A top Emirati security official, known for making controversy-catching remarks on wide-ranging issues, took to Twitter to denounce Pakistanis, accusing them of being a "dangerous threat to Gulf societies".

In his recent diatribe on April 1, Lt Gen Dhahi Khalfan, who is the head of general security of Dubai, wrote in Arabic: "The Pakistanis pose a serious threat to the Gulf communities for the drugs they bring with them to our countries."

The tweet, followed by a series of similar attacks targeting Pakistanis, came in the backdrop of a drug racket being busted in Dubai. The tweet was also carrying a photo apparently showing three Pakistani smugglers, along with the drugs allegedly recovered from them.

No government data is readily available to show that Pakistani citizens have been involved in certain crimes in UAE more than immigrants belonging to other countries.

Khalfan resorted to generalising, however, asking his fellow citizens "not to employ Pakistanis". The security official, who was the head of Dubai Police Force until 2013, termed it a "national duty to stop hiring Pakistanis”.

In continuation of his diatribe, the official went on to make sweeping comparisons between Pakistanis and their arch rival Indians.

“Why are the Indians disciplined while disruption, crime, and smuggling are prevalent in the Pakistani community?” he wrote, according to uaeviral.com.

Dragging people from Bangladesh into the verbal assault, Khalfan suggested that Pakistanis should be subjected to increased inspection, similar to what Bangladeshis had to face "because of the criminal tendencies".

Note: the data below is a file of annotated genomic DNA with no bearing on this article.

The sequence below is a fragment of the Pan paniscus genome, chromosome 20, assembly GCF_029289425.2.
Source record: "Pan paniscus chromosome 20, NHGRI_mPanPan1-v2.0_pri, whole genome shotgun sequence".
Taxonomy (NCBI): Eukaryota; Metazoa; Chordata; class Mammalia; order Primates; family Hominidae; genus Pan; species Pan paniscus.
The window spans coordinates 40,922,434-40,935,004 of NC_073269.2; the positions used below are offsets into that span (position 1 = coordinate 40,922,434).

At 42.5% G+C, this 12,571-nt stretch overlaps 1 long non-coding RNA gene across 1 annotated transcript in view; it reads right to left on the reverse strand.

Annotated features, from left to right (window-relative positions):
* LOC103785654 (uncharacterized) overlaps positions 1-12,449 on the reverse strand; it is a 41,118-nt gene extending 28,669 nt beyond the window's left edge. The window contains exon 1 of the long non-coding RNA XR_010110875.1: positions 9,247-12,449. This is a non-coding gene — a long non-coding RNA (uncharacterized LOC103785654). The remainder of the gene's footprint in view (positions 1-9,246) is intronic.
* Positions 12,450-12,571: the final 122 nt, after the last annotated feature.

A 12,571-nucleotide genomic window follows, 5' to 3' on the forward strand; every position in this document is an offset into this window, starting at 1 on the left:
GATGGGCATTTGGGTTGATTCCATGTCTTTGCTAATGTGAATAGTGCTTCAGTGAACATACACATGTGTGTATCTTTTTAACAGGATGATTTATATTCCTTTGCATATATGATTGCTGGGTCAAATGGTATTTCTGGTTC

“We became strict with the Bengalis because of the criminal tendencies they have shown. Pakistanis must be placed under an increased level of inspection.”

Opinion

Sub judice rule
18 Sep 2021

Sub judice rule

It is time this objection, sub judice, is laid to rest.
The Black Caps folly
Updated 18 Sep 2021

The Black Caps folly

There is so much wrong — and worrying — about the entire sorry episode of New Zealand backing out of Pakistan tour.
CT NAP revisited
Updated 18 Sep 2021

CT NAP revisited

A policy of appeasement towards extremists has undermined the state’s writ.
Pathways for reform
Updated 17 Sep 2021

Pathways for reform

Even now the government has said they are listening, but they have not said how they are listening.

Editorial

Blinken’s remarks
Updated 18 Sep 2021

Blinken’s remarks

The US establishment cannot scapegoat Pakistan for two decades of bad policy in Afghanistan.
18 Sep 2021

Worrying survey

THE findings of the Labour Force Survey 2018-19 indicate that some important headline trends have already taken or...
18 Sep 2021

Special needs

THE fact that only 3,653 children with special needs, out of some 300,000 in Sindh, are registered with the...
TTP amnesty?
Updated 17 Sep 2021

TTP amnesty?

An amnesty should be for some individuals, not the entire outfit.
17 Sep 2021

Media regulation

THE needless controversy over media regulation may finally be heading for a resolution. In a meeting with ...
17 Sep 2021

Refusing audit

THE continuous resistance put up by several public-sector organisations to submitting their accounts for audit by ...